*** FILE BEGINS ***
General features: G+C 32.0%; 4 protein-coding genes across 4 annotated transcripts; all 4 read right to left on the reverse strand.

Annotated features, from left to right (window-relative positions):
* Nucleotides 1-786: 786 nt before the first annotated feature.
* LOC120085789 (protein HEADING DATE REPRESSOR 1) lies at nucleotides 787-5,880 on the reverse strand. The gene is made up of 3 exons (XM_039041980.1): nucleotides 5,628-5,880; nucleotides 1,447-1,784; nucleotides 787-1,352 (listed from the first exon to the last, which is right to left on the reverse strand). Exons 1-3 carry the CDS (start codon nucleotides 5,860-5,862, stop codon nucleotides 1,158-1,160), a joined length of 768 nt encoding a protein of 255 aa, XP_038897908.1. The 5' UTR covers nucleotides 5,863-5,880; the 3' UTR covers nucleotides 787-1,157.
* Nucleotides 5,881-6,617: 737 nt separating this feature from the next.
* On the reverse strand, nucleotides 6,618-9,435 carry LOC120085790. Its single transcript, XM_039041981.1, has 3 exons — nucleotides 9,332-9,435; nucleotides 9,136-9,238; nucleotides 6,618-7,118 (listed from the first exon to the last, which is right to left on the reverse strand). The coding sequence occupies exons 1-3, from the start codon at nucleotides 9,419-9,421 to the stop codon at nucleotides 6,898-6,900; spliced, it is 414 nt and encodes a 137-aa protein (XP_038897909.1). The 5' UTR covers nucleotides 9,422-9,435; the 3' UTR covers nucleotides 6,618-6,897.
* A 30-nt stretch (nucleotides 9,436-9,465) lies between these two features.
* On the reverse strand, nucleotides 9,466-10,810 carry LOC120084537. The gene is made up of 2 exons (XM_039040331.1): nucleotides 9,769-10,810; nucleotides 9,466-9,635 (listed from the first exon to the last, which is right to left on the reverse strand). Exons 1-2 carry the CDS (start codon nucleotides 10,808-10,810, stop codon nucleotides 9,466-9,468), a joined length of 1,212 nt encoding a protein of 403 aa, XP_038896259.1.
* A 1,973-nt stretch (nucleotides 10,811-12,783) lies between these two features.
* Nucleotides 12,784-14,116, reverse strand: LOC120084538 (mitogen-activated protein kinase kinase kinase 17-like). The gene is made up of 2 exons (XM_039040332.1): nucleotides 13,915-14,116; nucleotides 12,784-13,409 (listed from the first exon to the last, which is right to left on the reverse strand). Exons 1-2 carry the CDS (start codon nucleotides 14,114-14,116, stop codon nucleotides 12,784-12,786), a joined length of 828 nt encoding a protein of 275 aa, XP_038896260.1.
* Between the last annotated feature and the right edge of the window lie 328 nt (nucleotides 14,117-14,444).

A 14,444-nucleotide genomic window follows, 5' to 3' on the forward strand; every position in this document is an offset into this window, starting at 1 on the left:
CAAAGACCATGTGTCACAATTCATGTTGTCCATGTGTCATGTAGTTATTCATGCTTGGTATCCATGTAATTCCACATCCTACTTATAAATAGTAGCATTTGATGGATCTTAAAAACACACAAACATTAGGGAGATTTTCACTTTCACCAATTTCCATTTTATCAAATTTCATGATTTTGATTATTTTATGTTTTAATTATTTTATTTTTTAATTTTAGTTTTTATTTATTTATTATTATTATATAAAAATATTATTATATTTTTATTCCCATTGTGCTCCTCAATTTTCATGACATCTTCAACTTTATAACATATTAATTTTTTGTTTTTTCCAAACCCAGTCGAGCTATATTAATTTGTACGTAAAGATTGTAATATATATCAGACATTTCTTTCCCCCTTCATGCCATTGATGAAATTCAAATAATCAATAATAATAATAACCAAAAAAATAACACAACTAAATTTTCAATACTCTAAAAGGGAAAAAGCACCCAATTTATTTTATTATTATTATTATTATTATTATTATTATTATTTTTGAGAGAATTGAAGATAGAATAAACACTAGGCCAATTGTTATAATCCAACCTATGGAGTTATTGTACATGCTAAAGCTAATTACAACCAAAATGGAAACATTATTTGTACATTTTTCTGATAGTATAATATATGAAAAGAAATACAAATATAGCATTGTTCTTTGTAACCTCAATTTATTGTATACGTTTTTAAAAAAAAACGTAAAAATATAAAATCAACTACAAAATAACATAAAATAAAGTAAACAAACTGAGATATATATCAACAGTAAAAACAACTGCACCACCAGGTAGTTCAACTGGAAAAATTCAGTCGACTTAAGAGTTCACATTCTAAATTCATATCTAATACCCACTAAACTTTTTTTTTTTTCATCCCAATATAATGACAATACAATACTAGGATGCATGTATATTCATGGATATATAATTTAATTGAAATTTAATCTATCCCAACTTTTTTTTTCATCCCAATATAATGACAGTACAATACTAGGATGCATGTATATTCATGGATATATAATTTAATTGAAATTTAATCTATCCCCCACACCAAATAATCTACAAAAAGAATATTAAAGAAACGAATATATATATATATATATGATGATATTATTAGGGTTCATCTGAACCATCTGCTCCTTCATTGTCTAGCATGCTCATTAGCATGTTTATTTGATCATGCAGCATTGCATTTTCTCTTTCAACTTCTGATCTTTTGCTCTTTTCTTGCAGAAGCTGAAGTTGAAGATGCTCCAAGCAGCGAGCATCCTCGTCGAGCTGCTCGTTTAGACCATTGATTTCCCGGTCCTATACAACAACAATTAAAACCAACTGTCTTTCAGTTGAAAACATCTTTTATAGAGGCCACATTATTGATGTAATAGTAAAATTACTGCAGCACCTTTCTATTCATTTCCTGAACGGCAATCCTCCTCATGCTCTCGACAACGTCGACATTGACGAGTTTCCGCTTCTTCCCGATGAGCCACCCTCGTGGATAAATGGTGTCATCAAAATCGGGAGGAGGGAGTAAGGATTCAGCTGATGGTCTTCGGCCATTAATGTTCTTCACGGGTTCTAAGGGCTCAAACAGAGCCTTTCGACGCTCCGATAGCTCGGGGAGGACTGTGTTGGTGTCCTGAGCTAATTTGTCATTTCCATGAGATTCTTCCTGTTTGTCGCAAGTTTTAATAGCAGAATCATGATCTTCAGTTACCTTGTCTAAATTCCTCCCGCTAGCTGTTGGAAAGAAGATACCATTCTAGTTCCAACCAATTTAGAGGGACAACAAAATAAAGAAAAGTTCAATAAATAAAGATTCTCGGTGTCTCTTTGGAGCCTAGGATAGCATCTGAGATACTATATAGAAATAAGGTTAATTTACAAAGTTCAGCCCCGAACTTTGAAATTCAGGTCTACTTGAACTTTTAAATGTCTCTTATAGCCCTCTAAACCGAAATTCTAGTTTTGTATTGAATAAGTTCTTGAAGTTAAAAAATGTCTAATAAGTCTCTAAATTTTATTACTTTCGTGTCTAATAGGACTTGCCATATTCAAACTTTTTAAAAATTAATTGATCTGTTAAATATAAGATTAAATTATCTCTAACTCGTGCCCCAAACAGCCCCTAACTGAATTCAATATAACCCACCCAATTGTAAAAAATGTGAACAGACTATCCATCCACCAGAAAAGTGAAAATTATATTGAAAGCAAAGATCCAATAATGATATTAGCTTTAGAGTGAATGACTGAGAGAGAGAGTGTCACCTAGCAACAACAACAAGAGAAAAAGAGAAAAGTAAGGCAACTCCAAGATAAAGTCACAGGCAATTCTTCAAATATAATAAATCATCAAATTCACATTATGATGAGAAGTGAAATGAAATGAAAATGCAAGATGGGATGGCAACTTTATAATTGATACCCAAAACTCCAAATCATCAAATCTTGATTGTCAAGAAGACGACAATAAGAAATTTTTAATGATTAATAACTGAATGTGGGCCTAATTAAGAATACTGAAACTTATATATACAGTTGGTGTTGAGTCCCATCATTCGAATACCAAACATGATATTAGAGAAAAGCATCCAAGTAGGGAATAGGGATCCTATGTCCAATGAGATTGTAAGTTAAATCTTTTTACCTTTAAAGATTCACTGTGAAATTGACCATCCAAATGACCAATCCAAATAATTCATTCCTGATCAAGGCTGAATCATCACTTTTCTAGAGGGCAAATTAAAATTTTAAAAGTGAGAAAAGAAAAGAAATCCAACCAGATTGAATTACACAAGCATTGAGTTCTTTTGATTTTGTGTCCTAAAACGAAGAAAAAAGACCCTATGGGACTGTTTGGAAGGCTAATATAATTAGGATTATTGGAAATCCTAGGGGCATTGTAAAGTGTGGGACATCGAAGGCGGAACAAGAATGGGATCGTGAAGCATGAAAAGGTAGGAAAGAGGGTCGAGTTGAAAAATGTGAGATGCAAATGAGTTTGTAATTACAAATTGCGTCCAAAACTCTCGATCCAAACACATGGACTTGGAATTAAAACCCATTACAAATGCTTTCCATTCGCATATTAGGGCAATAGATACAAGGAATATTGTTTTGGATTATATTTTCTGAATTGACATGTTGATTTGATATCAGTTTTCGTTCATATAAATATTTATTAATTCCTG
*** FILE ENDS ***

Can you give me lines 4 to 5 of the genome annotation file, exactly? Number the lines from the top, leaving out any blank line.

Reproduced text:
* LOC120085789 (protein HEADING DATE REPRESSOR 1) lies at nucleotides 787-5,880 on the reverse strand. The gene is made up of 3 exons (XM_039041980.1): nucleotides 5,628-5,880; nucleotides 1,447-1,784; nucleotides 787-1,352 (listed from the first exon to the last, which is right to left on the reverse strand). Exons 1-3 carry the CDS (start codon nucleotides 5,860-5,862, stop codon nucleotides 1,158-1,160), a joined length of 768 nt encoding a protein of 255 aa, XP_038897908.1. The 5' UTR covers nucleotides 5,863-5,880; the 3' UTR covers nucleotides 787-1,157.
* Nucleotides 5,881-6,617: 737 nt separating this feature from the next.